One of the more common criticisms of Jehovah’s Witnesses over the years has dealt with their outspoken denunciations of other faiths, religious leaders and clergymen....

    • CHAPTER SIX Bases of Doctrinal Authority (pp. 159-183)

      Dealing with the doctrinal concepts of Jehovah’s Witnesses is a most difficult matter, even for one thoroughly familiar with them. The Witnesses have no systematic theologians and no systematic theology. Thus they seem unaware of many of the logical contradictions in their very complex doctrinal system and are unable to come to grips with them intellectually. Furthermore, as demonstrated earlier, since their doctrines are constantly in flux, it is really impossible to discuss Witness theology in the same way that one can discuss the more stable doctrinal systems of the great churches. Nevertheless there are certain concepts which do serve...

    • CHAPTER SEVEN Major Doctrines (pp. 184-208)

      With a general knowledge of bases of doctrinal authority, it now becomes important to look at the primary or major doctrines of Jehovah’s Witnesses. Although, as with all of their teachings, these have undergone some changes, in the main they have been fairly constant. Thus, what is said here had beengenerallytrue during the last hundred years unless specified to the contrary.

      In its narrow sense the term ‘theology’ means the study of God and his nature. It is in that sense that the term is used here. What, then, can be said about the theology of Jehovah’s Witnesses?...

    • CHAPTER EIGHT Organizational Structure (pp. 211-252)

      The formal organizational structure by which Jehovah’s Witnesses are governed is very important; to them it is the government of God on earth - the theocracy. As British sociologist James Beckford has recognized, what the Watch Tower Society calls ‘theocractic government’ as directed by the governing body in Brooklyn, New York, ‘has welded the witnesses into a more self-consciously unified and more determinedly united religious group than any other sect, denomination or church.’¹ Yet before discussing that structure, two points need to be made. First, the term ‘theocratic’ really means hierarchical and, second, there are informal organizational relationships which are...

    • CHAPTER NINE The Witness Community (pp. 253-302)

      Although there have been some good sociological and anthropological studies of Jehovah’s Witnesses over the years, the number is surprisingly small. Groups such as the Hutterites and Unificationists (the Moonies) are much smaller in both North America and the world,¹ but there are far more studies of them. The following information, based on both published data and personal observation, may serve in a modest way, then, to increase the general knowledge of a community which is one of the largest Christian sects which has developed out of America to become a world-wide movement.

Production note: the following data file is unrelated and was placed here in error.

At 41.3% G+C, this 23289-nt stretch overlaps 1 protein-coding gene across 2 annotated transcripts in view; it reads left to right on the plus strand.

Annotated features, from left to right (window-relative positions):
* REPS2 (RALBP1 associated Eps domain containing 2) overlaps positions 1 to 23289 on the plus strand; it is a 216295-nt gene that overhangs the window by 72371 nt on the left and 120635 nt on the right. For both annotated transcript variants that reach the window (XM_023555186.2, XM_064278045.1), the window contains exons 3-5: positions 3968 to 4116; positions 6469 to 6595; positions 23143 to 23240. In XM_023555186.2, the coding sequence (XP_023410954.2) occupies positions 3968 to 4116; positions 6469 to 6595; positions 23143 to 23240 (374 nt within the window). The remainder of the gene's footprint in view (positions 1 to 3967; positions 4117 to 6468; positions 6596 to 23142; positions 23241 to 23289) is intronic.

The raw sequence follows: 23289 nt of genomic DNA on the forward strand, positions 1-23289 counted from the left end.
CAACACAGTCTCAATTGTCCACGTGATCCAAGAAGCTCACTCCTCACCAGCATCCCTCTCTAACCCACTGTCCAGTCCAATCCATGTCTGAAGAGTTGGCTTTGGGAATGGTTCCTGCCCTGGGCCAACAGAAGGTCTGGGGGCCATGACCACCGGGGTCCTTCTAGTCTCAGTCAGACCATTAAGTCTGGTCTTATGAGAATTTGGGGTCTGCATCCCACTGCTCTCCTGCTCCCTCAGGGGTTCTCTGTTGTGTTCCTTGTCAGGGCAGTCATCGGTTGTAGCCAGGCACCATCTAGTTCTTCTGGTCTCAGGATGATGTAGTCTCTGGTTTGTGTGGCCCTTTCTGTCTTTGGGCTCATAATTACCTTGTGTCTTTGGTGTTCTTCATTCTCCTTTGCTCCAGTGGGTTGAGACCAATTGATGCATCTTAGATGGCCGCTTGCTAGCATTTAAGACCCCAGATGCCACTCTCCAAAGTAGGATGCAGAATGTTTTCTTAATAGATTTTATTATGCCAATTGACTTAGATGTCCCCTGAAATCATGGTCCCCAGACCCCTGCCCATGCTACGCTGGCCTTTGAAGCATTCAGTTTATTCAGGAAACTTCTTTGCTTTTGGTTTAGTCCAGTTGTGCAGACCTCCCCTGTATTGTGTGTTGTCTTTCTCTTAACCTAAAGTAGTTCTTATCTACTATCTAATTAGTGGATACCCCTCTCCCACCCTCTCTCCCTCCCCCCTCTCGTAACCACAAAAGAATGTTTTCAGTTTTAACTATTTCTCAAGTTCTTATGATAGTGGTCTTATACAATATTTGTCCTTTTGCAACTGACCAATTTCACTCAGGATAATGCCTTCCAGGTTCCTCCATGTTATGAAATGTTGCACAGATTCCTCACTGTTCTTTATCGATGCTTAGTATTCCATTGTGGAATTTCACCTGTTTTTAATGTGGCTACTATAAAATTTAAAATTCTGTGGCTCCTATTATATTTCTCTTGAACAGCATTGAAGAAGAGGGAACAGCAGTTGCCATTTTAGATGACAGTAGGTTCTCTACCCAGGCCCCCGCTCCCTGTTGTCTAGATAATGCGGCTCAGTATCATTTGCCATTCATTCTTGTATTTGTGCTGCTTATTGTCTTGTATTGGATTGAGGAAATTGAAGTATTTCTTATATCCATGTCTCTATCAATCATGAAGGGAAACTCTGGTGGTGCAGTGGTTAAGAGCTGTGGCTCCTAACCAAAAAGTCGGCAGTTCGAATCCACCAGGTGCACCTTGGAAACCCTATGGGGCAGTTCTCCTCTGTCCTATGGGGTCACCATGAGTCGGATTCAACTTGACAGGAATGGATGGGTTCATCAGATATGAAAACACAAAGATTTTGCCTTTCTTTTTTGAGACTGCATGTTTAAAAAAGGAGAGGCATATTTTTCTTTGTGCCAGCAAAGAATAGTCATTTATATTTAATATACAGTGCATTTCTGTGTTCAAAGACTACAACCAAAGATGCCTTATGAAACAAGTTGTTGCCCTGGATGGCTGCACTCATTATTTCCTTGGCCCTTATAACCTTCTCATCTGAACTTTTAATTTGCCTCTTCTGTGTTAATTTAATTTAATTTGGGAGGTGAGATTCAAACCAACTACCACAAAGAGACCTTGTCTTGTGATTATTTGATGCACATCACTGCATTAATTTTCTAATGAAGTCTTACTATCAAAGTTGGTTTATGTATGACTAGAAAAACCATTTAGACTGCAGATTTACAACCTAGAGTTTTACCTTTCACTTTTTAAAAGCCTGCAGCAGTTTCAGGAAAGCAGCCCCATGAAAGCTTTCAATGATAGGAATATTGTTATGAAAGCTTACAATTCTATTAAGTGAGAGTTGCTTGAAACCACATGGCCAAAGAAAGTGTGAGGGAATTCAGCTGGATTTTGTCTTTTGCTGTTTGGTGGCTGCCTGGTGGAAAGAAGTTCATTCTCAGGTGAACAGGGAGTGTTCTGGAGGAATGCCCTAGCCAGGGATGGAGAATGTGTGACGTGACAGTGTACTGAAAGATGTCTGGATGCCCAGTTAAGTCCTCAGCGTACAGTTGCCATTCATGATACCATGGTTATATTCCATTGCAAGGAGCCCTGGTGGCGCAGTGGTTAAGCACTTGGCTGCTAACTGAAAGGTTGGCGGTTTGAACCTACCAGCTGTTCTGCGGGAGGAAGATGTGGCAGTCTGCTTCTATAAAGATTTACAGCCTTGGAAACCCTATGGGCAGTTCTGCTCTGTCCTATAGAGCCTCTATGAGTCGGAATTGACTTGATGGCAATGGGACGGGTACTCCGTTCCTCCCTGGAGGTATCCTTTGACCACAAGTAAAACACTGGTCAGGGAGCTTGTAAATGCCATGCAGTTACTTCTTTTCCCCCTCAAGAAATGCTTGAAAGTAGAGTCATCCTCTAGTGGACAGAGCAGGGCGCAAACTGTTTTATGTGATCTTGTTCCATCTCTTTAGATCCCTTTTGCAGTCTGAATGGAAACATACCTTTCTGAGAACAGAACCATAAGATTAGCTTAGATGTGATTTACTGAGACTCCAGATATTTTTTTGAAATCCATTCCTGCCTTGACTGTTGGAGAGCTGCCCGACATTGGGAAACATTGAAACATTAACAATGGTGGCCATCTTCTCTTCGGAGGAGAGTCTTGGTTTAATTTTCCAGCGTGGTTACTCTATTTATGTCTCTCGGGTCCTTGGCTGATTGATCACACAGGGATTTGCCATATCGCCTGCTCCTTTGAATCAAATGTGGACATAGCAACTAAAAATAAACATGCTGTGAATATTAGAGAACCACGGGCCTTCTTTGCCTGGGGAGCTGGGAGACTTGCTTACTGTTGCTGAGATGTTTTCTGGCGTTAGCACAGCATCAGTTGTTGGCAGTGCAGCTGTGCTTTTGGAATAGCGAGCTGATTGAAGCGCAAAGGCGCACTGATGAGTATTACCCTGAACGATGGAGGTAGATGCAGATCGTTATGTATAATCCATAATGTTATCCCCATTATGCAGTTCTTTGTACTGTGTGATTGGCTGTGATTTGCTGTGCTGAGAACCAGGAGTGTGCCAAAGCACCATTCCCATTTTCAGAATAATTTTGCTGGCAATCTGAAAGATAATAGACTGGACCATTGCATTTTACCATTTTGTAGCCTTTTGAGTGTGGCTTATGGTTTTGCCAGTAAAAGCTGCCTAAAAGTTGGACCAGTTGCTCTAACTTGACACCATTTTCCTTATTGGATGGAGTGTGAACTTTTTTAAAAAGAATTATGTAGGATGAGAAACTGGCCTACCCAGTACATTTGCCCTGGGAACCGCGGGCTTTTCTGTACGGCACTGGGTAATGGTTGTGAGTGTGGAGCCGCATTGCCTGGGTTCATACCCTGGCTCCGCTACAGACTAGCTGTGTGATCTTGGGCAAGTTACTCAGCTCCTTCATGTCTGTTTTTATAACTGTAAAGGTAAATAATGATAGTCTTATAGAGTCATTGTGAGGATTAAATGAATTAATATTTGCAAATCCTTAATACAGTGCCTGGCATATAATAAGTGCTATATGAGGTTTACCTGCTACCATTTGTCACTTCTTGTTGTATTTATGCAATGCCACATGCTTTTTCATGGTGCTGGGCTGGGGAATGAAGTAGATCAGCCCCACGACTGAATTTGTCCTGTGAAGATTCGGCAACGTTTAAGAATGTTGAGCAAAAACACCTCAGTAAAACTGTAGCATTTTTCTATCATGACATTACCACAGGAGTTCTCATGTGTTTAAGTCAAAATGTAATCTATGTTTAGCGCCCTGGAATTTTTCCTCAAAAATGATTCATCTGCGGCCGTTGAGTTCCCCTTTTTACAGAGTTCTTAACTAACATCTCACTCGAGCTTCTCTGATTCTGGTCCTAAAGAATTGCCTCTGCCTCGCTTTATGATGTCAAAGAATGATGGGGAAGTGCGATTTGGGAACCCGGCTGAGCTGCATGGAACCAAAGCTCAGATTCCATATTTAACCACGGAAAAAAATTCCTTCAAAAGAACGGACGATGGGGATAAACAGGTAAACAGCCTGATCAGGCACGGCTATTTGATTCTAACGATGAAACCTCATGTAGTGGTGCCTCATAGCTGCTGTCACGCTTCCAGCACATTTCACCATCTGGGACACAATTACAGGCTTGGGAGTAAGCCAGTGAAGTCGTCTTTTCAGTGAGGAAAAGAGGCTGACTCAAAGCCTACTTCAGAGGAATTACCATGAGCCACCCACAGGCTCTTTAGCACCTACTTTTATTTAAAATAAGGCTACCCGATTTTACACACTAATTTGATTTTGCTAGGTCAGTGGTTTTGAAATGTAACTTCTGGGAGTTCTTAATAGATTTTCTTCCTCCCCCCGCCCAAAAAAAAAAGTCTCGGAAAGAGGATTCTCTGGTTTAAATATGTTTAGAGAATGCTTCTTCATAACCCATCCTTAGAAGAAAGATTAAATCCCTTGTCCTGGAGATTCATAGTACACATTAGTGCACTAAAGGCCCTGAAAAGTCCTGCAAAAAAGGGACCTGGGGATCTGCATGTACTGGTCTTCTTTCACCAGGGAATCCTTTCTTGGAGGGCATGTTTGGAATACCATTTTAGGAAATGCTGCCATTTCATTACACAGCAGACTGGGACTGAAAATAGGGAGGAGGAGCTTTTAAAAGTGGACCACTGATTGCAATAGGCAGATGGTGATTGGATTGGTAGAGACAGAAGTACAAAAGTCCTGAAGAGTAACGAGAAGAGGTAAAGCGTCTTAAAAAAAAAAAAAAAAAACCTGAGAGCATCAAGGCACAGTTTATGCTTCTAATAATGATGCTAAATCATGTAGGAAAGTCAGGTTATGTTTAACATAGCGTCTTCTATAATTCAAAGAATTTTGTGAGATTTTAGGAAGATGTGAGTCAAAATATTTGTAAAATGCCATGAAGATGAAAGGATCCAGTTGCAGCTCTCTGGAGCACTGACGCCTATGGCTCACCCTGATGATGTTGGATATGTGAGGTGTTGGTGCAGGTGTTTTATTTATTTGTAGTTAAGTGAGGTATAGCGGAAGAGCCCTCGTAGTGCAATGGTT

As Reginald Bibby and Merlin Brinkerhoff state...

  10. Conclusion (pp. 303-306)

    No religion in the modern world demonstrates the tremendous potency of millenarian ideas more obviously than do Jehovah’s Witnesses, even in what has been often dubbed a ‘secular age.’ It shows the willingness of millions to trust in the prophetic authority of certain individuals or a group even despite the fact that time and again their prophecies have proven false. Then, too, it indicates how, by using a date-setting eschatology which has long promised great rewards - both spiritual and material - to the Bible Student-Witness community, men such as Charles Taze Russell, Joseph Franklin Rutherford, and their successors have...

  11. Jehovah’s Witnesses since 1985: An Afterword (pp. 307-336)

    During the years sinceApocalypse Delayedwas first published in 1985, the number of Jehovah’s Witnesses has grown significantly. The trauma caused by the disappointment of 1975 seems nearly forgotten within the community today; while in 1986 there was a peak of 3,229,022 Witness publishers, and 8,160,597 attendees at the Memorial celebration, in 1995 those figures had increased to 5,199,895 publishers, and 13,147,201 Memorial attendees.¹

    The graphs below show the average and peak Witness publishers, the number of persons baptized as Jehovah’s Witnesses, and the number of Memorial attendees for each year from 1986 to 1995.

    Taken alone, these data...

  12. Notes (pp. 337-398)
  13. Bibliography (pp. 399-424)
  14. Index (pp. 425-444)